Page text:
I have been a woodworker of various sorts most of my life. No matter what incarnation of working with wood - whether it be carpenter, cabinetmaker, or woodturner, each will sometimes require the use of a table saw. Years ago, guards on a table saw were not that common. Even today, as safety conscious as we are, there are times when the guards must be removed to make certain cuts.
About 25 years ago, I was working as a carpenter and one of my co-workers (who was a fine craftsman) came up to me as I was cutting a bunch of plywood and hardwood on a table saw and offered me a piece of advice which I took to heart and have made a habit ever since. Most table saw fences have a top lip which (assuming you are right handed and the fence is positioned to the right of the blade) you can curl your 2 little fingers over the top of, thus locking your hand to the fence. The thumb and other fingers are free to push and guide the stock through the blade.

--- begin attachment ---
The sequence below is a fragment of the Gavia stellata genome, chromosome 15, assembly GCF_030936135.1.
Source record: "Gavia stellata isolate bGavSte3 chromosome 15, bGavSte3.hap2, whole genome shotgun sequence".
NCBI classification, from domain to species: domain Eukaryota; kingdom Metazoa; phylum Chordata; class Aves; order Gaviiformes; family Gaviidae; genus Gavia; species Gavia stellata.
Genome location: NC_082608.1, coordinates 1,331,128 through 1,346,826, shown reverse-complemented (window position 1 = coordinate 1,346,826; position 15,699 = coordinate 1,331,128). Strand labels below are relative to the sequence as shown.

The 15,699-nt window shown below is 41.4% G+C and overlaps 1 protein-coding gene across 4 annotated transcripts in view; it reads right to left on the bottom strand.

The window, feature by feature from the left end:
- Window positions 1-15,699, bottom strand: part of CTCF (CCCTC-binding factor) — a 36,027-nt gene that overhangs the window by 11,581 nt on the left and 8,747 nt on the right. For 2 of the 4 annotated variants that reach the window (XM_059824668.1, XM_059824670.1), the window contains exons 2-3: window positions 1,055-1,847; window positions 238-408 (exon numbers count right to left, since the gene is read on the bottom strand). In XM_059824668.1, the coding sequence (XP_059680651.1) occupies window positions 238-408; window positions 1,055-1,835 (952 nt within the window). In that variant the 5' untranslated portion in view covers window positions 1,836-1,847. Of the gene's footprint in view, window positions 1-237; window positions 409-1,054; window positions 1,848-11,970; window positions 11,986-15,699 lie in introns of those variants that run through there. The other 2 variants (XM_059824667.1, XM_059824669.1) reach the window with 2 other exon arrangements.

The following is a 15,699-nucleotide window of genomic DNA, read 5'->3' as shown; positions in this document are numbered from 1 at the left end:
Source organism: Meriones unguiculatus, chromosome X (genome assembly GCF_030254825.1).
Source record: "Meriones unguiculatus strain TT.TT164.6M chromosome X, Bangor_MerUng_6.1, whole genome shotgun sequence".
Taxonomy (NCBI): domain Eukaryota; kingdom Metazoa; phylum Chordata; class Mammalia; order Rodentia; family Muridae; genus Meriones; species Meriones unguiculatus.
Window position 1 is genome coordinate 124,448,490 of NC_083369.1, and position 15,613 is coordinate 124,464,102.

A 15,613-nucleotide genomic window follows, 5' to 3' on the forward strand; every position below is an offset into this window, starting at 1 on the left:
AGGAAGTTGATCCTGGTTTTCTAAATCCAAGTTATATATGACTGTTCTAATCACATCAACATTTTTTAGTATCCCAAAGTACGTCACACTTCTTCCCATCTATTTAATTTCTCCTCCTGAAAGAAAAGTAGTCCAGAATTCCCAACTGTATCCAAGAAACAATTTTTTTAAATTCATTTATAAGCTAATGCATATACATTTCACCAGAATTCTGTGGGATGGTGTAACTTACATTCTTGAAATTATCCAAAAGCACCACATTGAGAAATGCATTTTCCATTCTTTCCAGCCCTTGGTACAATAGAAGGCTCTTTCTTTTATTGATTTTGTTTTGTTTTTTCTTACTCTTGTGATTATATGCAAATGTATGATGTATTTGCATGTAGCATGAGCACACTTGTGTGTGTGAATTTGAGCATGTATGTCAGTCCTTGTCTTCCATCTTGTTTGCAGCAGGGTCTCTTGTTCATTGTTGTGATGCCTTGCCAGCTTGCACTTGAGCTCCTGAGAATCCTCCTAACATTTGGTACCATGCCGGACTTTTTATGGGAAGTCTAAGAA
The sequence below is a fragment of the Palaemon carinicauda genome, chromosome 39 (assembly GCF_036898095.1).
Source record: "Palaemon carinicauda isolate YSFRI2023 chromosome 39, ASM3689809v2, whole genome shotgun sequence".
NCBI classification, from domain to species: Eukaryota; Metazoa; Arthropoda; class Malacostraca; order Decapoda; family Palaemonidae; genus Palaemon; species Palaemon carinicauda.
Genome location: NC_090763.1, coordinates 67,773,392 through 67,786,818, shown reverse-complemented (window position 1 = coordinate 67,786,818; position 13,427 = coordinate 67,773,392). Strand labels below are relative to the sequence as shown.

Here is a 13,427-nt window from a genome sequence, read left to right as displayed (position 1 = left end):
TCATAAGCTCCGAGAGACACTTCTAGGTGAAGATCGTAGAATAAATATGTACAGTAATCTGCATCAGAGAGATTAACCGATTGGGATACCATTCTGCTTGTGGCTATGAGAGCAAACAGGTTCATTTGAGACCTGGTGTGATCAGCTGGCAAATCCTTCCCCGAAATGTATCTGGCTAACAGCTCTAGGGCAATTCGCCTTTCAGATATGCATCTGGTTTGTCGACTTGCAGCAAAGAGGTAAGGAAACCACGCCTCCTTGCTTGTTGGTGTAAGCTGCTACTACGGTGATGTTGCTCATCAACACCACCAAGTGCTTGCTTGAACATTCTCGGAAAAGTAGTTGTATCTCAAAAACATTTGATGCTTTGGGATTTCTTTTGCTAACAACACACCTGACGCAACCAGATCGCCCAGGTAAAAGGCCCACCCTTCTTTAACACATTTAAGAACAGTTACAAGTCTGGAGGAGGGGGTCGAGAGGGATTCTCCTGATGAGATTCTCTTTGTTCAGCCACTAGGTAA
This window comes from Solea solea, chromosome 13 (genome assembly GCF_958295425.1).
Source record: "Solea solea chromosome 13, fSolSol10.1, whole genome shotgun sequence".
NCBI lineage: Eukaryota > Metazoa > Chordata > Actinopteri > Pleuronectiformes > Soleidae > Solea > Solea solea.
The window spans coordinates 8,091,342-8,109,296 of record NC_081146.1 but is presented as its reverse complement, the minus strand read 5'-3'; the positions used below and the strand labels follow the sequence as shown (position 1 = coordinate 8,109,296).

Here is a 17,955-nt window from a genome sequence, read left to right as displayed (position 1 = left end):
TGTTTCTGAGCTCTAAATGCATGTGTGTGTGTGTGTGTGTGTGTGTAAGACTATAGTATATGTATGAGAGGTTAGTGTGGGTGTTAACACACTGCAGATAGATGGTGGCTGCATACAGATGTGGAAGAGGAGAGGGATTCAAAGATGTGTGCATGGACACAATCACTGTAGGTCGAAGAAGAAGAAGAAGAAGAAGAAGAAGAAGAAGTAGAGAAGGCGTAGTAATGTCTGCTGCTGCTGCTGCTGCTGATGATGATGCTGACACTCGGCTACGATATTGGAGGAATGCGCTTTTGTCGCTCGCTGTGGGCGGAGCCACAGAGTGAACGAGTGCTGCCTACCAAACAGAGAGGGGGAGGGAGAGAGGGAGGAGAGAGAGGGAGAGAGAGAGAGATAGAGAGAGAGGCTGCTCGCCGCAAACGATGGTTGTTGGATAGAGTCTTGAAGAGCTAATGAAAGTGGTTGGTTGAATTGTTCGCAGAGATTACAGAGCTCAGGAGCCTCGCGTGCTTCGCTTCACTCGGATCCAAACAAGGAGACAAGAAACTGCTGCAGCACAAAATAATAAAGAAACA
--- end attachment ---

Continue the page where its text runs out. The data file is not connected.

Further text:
The number one advantage of this hand positioning is that you lock your hand to the fence so that if anything goes wrong, your fingers and hand will not be drawn into the blade. The other advantage is that you gain more control of the stock, and it helps keep the stock tight against the fence.
This has become second nature to me over the years. And, I still have all my fingers!
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